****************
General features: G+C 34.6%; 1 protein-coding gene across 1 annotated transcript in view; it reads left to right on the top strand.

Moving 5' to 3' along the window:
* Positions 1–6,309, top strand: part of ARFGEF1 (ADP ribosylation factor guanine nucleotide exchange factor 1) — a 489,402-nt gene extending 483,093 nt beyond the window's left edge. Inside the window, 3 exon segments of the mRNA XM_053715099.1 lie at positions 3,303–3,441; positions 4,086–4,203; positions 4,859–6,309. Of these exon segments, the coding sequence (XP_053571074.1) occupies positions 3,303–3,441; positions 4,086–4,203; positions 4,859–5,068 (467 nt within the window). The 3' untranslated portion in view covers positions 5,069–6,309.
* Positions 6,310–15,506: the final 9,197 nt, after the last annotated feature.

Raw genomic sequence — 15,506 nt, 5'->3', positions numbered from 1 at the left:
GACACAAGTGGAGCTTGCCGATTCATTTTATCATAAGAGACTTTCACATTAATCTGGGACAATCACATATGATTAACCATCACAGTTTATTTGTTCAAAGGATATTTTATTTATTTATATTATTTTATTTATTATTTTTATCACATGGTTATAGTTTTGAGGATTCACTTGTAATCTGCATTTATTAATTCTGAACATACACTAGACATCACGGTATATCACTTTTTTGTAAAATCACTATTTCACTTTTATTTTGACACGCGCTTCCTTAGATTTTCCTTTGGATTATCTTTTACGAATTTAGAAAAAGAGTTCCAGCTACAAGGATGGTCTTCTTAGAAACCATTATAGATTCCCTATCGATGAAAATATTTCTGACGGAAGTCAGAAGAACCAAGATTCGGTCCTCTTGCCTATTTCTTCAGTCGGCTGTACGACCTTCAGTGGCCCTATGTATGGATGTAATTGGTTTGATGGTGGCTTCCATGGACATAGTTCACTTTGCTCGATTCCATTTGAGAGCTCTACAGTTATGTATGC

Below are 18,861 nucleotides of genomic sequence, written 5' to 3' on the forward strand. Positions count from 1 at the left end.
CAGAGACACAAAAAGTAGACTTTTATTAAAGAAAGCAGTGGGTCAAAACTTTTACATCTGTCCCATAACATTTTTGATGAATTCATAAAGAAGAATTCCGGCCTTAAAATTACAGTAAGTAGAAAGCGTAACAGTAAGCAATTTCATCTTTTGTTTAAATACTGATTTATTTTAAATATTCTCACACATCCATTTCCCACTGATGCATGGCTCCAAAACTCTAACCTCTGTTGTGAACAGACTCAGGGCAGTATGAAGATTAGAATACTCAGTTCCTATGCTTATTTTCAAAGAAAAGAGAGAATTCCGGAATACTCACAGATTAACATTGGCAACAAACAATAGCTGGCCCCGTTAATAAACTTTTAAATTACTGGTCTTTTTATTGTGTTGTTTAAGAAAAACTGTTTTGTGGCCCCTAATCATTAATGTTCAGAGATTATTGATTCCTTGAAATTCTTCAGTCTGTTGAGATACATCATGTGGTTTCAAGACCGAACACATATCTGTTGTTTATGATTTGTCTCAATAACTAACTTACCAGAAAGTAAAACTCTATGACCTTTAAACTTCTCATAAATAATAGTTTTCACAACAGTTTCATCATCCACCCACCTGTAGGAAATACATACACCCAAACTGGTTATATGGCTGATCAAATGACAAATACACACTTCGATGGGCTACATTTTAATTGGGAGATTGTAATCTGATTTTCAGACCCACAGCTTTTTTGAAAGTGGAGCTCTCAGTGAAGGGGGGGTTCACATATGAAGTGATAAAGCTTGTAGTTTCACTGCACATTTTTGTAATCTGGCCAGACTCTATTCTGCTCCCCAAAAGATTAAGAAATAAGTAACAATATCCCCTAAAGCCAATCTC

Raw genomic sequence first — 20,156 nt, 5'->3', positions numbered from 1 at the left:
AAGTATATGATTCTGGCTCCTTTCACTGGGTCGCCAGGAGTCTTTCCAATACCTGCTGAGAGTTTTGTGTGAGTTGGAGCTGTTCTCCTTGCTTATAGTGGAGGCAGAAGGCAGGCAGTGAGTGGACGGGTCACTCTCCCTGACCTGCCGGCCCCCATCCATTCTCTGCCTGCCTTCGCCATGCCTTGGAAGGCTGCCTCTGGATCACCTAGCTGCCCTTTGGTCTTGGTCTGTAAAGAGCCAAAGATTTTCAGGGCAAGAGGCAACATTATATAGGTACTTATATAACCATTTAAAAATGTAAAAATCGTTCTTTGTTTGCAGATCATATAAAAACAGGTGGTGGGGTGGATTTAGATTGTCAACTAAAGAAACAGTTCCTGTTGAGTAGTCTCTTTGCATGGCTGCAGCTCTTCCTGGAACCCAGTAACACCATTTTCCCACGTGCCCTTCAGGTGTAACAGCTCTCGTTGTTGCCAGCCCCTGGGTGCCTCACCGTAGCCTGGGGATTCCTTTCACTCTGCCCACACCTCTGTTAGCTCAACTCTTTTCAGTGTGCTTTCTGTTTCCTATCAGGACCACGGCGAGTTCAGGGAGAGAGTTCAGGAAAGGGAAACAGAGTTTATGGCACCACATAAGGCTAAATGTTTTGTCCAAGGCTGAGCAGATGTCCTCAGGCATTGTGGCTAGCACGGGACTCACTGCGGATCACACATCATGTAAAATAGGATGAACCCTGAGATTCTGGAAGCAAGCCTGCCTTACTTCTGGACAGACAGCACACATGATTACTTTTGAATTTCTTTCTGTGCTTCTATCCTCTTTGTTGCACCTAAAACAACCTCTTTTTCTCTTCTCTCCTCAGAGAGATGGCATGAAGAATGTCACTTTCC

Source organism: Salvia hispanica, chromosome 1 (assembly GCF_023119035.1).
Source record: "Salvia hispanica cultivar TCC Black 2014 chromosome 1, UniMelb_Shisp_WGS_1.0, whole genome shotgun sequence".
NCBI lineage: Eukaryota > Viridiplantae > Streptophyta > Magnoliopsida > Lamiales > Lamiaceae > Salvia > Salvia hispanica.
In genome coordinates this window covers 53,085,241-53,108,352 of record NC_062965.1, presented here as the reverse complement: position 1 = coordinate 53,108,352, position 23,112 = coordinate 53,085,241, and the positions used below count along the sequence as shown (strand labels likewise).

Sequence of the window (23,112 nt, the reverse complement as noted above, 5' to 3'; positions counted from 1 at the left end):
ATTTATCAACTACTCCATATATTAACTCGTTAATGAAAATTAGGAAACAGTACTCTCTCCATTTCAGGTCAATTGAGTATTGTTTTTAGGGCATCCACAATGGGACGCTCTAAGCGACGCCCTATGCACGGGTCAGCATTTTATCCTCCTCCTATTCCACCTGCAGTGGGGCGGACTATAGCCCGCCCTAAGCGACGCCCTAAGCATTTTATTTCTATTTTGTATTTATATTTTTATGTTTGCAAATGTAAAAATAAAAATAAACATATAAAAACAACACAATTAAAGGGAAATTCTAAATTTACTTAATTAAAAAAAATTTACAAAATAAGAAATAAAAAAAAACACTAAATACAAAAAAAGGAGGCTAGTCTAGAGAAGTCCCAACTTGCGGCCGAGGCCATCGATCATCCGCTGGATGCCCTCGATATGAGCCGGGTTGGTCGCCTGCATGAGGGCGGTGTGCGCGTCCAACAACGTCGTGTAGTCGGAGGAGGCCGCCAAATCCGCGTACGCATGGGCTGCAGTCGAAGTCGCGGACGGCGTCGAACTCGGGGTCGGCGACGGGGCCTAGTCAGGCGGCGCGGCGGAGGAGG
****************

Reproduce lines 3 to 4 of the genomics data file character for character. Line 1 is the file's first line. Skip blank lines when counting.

* Positions 1–6,309, top strand: part of ARFGEF1 (ADP ribosylation factor guanine nucleotide exchange factor 1) — a 489,402-nt gene extending 483,093 nt beyond the window's left edge. Inside the window, 3 exon segments of the mRNA XM_053715099.1 lie at positions 3,303–3,441; positions 4,086–4,203; positions 4,859–6,309. Of these exon segments, the coding sequence (XP_053571074.1) occupies positions 3,303–3,441; positions 4,086–4,203; positions 4,859–5,068 (467 nt within the window). The 3' untranslated portion in view covers positions 5,069–6,309.
* Positions 6,310–15,506: the final 9,197 nt, after the last annotated feature.